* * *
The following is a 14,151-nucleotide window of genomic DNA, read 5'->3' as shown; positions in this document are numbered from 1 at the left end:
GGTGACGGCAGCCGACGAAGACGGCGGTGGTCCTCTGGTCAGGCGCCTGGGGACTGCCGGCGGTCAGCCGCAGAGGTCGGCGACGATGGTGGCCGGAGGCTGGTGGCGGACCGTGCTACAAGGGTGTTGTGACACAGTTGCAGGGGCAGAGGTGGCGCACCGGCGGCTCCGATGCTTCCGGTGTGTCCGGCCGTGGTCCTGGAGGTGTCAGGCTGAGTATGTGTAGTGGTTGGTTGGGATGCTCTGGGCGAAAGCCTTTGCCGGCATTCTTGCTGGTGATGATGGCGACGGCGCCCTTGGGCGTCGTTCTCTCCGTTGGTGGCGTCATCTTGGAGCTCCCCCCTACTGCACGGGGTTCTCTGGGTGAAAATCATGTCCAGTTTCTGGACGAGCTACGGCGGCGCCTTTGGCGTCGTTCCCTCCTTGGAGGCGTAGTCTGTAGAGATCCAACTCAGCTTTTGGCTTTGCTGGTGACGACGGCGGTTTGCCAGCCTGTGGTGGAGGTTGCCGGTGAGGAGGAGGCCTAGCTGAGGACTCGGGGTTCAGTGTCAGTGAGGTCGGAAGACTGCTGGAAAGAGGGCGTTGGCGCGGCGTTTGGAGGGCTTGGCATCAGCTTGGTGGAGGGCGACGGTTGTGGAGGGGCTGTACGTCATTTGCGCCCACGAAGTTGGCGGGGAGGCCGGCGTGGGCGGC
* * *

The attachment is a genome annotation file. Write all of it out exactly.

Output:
The following is a 14,151-nucleotide window of genomic DNA, read 5'->3' as shown; positions in this document are numbered from 1 at the left end:
GGTGACGGCAGCCGACGAAGACGGCGGTGGTCCTCTGGTCAGGCGCCTGGGGACTGCCGGCGGTCAGCCGCAGAGGTCGGCGACGATGGTGGCCGGAGGCTGGTGGCGGACCGTGCTACAAGGGTGTTGTGACACAGTTGCAGGGGCAGAGGTGGCGCACCGGCGGCTCCGATGCTTCCGGTGTGTCCGGCCGTGGTCCTGGAGGTGTCAGGCTGAGTATGTGTAGTGGTTGGTTGGGATGCTCTGGGCGAAAGCCTTTGCCGGCATTCTTGCTGGTGATGATGGCGACGGCGCCCTTGGGCGTCGTTCTCTCCGTTGGTGGCGTCATCTTGGAGCTCCCCCCTACTGCACGGGGTTCTCTGGGTGAAAATCATGTCCAGTTTCTGGACGAGCTACGGCGGCGCCTTTGGCGTCGTTCCCTCCTTGGAGGCGTAGTCTGTAGAGATCCAACTCAGCTTTTGGCTTTGCTGGTGACGACGGCGGTTTGCCAGCCTGTGGTGGAGGTTGCCGGTGAGGAGGAGGCCTAGCTGAGGACTCGGGGTTCAGTGTCAGTGAGGTCGGAAGACTGCTGGAAAGAGGGCGTTGGCGCGGCGTTTGGAGGGCTTGGCATCAGCTTGGTGGAGGGCGACGGTTGTGGAGGGGCTGTACGTCATTTGCGCCCACGAAGTTGGCGGGGAGGCCGGCGTGGGCGGC